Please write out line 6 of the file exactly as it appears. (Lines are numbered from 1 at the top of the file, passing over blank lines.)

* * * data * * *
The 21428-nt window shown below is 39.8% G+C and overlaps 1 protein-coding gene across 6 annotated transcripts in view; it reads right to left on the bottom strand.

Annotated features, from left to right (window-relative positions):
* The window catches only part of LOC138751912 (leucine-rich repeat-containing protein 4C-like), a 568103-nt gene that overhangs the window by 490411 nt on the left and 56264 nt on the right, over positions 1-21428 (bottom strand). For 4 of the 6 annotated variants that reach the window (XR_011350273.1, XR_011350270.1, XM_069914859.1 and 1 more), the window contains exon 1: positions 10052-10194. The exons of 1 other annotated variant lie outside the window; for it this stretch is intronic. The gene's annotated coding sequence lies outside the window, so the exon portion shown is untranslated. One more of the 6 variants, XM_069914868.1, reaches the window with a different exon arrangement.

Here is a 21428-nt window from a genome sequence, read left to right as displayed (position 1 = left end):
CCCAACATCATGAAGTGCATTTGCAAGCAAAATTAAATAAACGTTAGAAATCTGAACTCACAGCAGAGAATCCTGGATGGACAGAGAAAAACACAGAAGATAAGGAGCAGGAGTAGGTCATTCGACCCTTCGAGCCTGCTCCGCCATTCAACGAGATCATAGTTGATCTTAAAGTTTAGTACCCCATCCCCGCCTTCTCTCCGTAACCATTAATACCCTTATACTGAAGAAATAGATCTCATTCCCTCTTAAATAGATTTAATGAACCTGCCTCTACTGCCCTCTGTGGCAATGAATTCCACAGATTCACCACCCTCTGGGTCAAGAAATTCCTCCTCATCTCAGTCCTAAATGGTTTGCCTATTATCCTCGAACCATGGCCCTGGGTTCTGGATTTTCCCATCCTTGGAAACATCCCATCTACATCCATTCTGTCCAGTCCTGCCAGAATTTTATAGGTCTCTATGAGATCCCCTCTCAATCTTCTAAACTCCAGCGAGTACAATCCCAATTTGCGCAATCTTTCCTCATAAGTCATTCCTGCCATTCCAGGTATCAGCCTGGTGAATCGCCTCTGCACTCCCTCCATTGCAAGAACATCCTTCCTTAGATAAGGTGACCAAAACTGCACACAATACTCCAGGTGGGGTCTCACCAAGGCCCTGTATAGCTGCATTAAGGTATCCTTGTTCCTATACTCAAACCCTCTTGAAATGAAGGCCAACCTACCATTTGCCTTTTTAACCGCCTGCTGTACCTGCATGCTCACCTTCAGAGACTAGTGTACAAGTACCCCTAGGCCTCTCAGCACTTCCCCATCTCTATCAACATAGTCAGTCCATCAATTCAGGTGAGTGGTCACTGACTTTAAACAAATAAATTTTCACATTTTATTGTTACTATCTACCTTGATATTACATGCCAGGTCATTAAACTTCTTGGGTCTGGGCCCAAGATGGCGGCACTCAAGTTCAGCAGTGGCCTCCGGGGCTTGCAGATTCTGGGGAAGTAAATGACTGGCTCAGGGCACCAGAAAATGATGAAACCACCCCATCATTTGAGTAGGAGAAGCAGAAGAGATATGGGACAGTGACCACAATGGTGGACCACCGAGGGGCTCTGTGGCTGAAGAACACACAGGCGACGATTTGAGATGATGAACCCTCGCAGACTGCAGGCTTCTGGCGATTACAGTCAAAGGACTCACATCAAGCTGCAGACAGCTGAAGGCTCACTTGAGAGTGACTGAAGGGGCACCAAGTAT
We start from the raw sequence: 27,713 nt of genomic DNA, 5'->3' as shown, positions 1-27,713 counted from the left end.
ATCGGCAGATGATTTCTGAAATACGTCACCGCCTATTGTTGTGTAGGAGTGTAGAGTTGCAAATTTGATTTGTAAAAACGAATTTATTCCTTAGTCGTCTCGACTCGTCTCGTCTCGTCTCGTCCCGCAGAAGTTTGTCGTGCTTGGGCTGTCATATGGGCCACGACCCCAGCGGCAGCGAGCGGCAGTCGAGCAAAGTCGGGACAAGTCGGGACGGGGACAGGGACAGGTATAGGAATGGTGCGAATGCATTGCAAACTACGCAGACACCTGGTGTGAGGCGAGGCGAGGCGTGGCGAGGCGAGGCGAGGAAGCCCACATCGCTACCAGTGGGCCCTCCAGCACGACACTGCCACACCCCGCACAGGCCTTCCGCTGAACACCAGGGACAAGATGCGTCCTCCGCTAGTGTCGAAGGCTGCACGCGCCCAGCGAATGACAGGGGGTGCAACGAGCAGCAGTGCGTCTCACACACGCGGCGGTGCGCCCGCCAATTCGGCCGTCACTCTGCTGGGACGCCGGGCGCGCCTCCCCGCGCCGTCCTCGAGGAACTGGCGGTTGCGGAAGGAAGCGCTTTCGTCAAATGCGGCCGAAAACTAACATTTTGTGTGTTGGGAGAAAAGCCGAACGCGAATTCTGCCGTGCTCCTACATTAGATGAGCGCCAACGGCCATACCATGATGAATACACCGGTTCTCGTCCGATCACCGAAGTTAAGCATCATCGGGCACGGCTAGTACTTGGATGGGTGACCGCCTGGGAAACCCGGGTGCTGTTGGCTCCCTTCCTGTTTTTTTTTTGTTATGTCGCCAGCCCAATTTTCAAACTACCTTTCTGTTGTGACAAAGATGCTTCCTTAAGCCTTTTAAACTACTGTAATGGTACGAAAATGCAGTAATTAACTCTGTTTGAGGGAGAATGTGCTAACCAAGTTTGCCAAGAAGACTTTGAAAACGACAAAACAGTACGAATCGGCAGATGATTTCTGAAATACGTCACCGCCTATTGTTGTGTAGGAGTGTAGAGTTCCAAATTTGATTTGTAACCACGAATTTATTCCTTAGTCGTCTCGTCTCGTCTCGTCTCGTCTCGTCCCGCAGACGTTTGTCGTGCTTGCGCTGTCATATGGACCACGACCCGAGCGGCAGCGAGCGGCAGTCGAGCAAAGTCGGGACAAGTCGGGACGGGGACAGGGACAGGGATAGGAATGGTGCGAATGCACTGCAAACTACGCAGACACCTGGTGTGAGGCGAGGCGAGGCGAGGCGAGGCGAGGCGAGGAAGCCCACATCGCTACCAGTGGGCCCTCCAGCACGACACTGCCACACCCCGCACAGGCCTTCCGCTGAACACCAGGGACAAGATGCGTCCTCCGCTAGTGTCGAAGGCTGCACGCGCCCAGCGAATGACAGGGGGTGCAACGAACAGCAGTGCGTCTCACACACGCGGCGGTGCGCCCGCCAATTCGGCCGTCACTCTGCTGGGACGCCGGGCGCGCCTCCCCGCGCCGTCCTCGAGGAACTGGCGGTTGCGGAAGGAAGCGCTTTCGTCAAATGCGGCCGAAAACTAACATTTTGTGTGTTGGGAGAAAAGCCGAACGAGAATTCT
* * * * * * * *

We start from the raw sequence: 27,713 nt of genomic DNA, 5'->3' as shown, positions 1-27,713 counted from the left end.